Newfoundland and Labrador Britain’s Oldest Colony – Canada’s Newest Province

Kingwell By Kingwell, 13th Apr 2013 | Follow this author | RSS Feed | Short URL http://nut.bz/15ie1vzx/
Posted in Wikinut>Guides>History

Rain, drizzle and fog, is a common sight on an early spring morning in St. John’s Newfoundland and it was no different on April 1,1949, its first morning as the seat of a provincial Canadian government. Over some homes of the city’s anti-confederates fluttered black banners, over others the Green, white and pink flag of The Dominion of Newfoundland. Another left his flagpole empty and at its foot placed a simple hand lettered lament, “We let the old flag fall”.

Newfoundland and Labrador Britain’s Oldest Colony – Canada’s Newest Province

Chapter XII
Please see Chapter XI
Although tensions were so high in St. John’s on April 1 that it was though best to cancel a planned visit by the Canadian Prime Minister, all remained relatively quiet. Prime Minister Louis St. Laurent appointed Sir Albert Walsh as the first Lieutenant Governor of the province of Newfoundland and Labrador. Walsh’s first act as the king’s representative in the province was to send for Joseph R. Smallwood, and ask him to accept the appointment as premier of the province. Smallwood agreed and the new province’s first cabinet was sworn in later that morning.
Canada welcomed Newfoundland into the union with open arms. April 1 was proclaimed Newfoundland Day in all Canadian schools and an official ceremony was held on Parliament Hill in Ottawa, to welcome Newfoundland into the Confederation. The ceremony was broadcast on national radio with F. Gordon Bradley being sworn into the Canadian Cabinet as Secretary of State. The carillon of the Peace Tower in Ottawa played Arthur Scammell’s “Squid Jiggin’ Ground”, a popular Newfoundland folk song and participants concluded the ceremony with the singing of “God Save the King,” “The Ode to Newfoundland,” and “O Canada.” The broadcast was listened to at Government House in St. John’s where Sir Albert Walsh was sworn in as Lieutenant-Governor.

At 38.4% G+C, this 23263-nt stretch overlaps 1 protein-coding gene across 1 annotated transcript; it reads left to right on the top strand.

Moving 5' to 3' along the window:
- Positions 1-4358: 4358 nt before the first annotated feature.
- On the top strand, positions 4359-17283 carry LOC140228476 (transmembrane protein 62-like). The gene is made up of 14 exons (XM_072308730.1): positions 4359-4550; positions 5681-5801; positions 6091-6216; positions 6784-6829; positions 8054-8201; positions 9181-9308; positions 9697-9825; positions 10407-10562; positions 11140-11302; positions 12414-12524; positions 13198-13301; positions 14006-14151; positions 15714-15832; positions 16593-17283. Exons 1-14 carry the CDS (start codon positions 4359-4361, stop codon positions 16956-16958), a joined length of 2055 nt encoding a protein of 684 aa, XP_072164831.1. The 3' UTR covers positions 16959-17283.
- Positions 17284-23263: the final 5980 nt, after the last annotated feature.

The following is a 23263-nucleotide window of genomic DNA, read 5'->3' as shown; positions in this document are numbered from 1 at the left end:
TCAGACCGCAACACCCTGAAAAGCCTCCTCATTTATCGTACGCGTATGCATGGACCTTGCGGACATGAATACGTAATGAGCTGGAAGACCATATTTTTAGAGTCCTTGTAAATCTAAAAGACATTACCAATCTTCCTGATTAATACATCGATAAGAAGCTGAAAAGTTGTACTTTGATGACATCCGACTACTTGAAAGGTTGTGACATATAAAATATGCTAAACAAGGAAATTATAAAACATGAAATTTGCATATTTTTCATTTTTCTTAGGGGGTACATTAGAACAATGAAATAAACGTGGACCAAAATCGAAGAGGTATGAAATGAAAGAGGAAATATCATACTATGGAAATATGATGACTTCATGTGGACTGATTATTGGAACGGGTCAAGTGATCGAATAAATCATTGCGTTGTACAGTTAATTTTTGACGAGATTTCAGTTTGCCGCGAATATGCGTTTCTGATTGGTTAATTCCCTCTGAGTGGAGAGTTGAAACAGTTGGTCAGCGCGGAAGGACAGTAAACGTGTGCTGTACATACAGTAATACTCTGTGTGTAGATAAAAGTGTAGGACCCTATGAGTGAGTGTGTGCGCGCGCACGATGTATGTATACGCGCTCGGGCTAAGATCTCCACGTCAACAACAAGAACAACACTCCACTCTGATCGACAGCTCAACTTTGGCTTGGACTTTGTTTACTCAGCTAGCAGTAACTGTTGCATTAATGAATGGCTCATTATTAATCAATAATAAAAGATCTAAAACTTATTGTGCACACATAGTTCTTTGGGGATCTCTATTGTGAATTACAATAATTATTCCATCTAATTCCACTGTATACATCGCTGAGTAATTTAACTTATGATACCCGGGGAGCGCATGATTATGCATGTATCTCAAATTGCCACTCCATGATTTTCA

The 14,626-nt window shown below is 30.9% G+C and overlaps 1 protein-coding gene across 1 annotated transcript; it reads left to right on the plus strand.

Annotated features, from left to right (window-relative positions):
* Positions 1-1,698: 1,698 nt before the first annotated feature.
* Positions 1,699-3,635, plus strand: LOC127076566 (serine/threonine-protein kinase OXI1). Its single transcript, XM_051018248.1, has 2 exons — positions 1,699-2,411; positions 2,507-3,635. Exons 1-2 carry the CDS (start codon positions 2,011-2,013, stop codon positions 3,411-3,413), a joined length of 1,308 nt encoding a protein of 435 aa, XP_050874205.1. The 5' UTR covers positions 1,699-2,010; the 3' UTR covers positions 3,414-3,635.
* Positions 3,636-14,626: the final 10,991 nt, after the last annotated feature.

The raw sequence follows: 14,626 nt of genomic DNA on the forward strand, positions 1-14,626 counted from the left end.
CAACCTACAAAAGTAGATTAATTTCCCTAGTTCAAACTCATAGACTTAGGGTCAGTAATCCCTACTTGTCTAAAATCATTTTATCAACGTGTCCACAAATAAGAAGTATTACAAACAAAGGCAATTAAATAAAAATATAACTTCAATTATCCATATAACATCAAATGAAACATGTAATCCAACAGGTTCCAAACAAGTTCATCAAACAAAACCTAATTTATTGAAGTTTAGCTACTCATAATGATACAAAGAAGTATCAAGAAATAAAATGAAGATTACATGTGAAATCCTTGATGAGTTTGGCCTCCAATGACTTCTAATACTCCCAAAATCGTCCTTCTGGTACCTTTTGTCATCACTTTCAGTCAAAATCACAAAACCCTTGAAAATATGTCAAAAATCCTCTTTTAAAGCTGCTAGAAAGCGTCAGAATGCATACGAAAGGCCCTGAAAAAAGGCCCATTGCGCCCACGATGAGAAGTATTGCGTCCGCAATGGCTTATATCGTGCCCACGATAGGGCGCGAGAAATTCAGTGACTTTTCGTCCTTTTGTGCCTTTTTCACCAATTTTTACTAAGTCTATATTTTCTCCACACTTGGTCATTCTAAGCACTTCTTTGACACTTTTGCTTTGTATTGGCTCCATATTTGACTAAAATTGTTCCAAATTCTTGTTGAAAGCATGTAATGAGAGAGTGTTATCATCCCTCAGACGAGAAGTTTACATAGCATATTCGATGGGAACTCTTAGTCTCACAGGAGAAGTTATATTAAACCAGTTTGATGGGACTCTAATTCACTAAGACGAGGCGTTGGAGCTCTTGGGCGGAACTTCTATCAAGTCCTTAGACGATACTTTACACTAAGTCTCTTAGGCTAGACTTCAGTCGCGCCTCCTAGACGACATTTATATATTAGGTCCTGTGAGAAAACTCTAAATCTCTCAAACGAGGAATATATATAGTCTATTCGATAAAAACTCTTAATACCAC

The Globe and Mail, in its editorial wrote:
“Union with Newfoundland, as everyone knows, rounds out the dream of the Fathers of Confederation. This newspaper is certain that Canadians welcome their new fellow-countrymen with full hearts. May the union be forever a blessing for Canada and to the island which is yielding its ancient independence, but not its identity, to belong to a larger fraternity”.
An editorial from the Montreal Gazette also welcomed Newfoundland, saying:
“For Canadians tomorrow will be a day of welcome for this is the day when a tenth province is added to the Dominion of Canada. There will be a greater meaning than ever to the Canadian motto, chosen by Sir Leonard Tilley from the words of Isaiah which describes the dominion that reaches 'from sea to sea'.
The Vancouver Sun also reflected on the results, saying:
“Today a dream of greatness, present in the minds of the Fathers of Confederation more than 80 years ago, comes true. Newfoundland at long last is part of Canada.”

A provincial election was held on May 27 and The Liberal Party led by Smallwood won 22 of the 28 seats. The Progressive Conservatives led by Harry Mews won only 5, all on the Avalon Peninsula. Mews failed in his bid to win his seat in St. John’s West. Later that year he was elected Mayor of St. John’s and resigned as party leader.
Joseph R. Smallwood, who later became simply “Joey” to most Newfoundlanders, must have known full well that the money that would soon pour in from Ottawa in the form of Old Age Pensions and Family Allowance payments would made him a mini-God in the eyes of those who had known nothing but poverty for so long and of course he was right. Throughout the 1950’s and well into the 1960’s for many in the province “Joey” could do no wrong. The Progressive Conservative party had been tarred with the name “anti-confederates” from the beginning and could never manage to elect more than four or five members to the House of Assembly.